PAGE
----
Moscow mortality doubles

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As the mortality rate in Russia's capital has doubled with the record-breaking heat and toxic smoke smothering the city, a record number of more than 100,000 passengers has departed Moscow in one day, local media reported Monday.

A man, wearing a mask to protect himself from the smog, walks along a street in central Moscow August 9, 2010. Forest and peat fires caused by the hottest weather ever recorded in Moscow have killed at least 52 people, made more than 4,000 homeless, diverted many flights and forced Muscovites to wear surgical masks to filter out foul air. [Xinhua/Reuters Photo] 

"In common days, some 360 to 380 people die daily. Now, the number of deaths has increased to about 700. The mortality rate has doubled," Andrei Seltsovsky, head of the city's Health Protection Department, was quoted by RIA Novosti news agency as saying.

The abnormal high temperatures and smog, caused by peat bog fires, were blamed for the mortality rate rise. The smog pushed pollution levels to new highs on Saturday, threatening people's health.

Out of 1,500 places in the capital's morgues, 1,300 have been occupied, according to Seltsovsky. But he added that there were enough places in Moscow morgues.

The Novaya Gazeta paper cited an unnamed Moscow medic as saying that they were not to hospitalize people except for urgent cases.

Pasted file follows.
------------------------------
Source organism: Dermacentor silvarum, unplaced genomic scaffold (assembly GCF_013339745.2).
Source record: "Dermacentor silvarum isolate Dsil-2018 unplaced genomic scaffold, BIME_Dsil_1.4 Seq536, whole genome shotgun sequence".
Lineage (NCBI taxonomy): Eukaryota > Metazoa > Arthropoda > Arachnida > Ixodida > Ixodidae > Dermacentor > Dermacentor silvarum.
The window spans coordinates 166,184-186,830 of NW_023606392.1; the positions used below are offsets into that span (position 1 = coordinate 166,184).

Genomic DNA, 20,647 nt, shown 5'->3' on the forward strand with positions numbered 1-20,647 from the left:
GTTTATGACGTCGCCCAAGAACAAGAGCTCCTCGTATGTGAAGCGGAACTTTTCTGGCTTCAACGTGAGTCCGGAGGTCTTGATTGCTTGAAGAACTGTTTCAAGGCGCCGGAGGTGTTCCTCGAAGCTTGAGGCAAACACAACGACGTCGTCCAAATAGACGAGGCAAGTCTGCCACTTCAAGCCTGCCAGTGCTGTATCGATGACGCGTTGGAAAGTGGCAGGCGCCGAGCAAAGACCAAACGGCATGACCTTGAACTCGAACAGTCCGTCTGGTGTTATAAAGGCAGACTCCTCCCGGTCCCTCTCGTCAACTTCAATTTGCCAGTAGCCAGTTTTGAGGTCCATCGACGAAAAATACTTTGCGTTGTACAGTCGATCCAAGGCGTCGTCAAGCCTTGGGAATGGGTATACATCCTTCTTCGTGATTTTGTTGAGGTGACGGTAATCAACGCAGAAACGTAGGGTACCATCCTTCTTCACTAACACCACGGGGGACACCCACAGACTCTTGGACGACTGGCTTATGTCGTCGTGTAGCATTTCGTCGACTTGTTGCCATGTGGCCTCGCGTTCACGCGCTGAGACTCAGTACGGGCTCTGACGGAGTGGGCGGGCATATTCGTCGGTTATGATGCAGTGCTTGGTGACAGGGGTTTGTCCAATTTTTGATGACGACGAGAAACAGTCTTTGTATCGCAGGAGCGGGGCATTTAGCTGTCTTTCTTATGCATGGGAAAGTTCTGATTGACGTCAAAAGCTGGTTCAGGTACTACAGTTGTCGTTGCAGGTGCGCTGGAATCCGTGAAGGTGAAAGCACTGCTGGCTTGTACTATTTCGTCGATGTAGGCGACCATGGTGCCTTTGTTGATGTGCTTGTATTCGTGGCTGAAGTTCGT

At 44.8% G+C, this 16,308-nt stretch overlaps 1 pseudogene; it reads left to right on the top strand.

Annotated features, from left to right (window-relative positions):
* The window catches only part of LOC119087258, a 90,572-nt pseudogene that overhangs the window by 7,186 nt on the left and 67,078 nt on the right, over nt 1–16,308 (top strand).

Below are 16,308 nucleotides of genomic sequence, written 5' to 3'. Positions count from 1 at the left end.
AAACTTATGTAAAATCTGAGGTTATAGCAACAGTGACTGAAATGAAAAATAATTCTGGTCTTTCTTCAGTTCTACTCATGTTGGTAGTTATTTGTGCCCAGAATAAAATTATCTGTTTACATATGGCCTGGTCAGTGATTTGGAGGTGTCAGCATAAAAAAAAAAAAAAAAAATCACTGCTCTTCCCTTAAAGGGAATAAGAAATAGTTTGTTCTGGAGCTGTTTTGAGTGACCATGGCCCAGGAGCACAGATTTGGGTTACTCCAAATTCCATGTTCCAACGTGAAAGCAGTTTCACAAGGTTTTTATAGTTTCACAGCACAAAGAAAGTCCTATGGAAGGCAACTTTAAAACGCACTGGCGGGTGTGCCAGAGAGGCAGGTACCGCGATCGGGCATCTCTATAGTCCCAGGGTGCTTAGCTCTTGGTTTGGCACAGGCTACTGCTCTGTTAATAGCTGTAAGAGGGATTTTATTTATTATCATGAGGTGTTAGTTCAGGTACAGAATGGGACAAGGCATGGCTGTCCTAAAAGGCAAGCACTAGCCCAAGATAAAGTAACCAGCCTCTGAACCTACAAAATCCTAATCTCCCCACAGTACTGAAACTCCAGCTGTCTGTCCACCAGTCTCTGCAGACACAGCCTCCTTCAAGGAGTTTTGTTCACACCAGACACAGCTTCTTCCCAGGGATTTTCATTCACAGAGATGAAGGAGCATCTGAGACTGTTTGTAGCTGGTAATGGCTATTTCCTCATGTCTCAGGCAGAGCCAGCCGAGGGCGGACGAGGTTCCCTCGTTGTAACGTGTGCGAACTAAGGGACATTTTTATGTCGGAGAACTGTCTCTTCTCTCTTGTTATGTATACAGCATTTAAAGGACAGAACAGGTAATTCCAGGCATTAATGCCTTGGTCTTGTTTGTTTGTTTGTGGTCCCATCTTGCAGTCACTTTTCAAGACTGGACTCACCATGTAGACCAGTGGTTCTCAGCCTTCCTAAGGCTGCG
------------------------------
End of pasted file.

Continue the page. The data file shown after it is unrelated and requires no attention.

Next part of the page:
Moscow ambulances are practically working in war-time conditions. The ambulances are not equipped with an air conditioning system and the temperature inside the vehicles sometimes even reached 50 degrees Celsius.

"Sometimes our doctors faint," Novaya Gazeta quoted the medic as saying.

"The daily routine is the most severe thing for us. None of the medical stations have drinking water for the emergency team. We buy it ourselves to water down the patients suffering the heat stroke," the doctor told the paper.

Novaya Gazeta said elderly people and the patients suffering from cardiovascular diseases are primarily at risk.

Meteorologists said Moscow will not be cleared from the smog until next week.

On Monday, a statement published on the Meteonovosti weather forecast website said that the poor ecological situation in Moscow will remain unchanged due to the ongoing southeast winds bringing peat bog smog into the city.

Health experts say that even healthy people may feel sick in these unfriendly conditions.

"People who suffer from heart or lung problems, diabetes, thyroid gland conditions or metabolic disease are dealing with (the ecological situation) extremely hard due to lack of oxygen in the air," the statement said.

Some people were forced to flee Moscow due to the heavy smoke, polluting the air with carbon monoxide 6.5 times the maximum allowable concentration.

A spokesman for the Russian Federal Air Transport Agency, Rosaviatsia, told media on Monday that some 104,044 passengers departed from Moscow's three airports on Sunday.

The passengers left Moscow's three major international airports for other cities within Russia and abroad, after a backlog of flights from delays over the weekend, the spokesman said.

The peak in the delay of air flights came on Saturday and the beginning of Sunday. However, the situation improved by Sunday evening.

According to the Rosaviatsia spokesman, 879 planes came to Moscow on Sunday, and 845 planes left the city.

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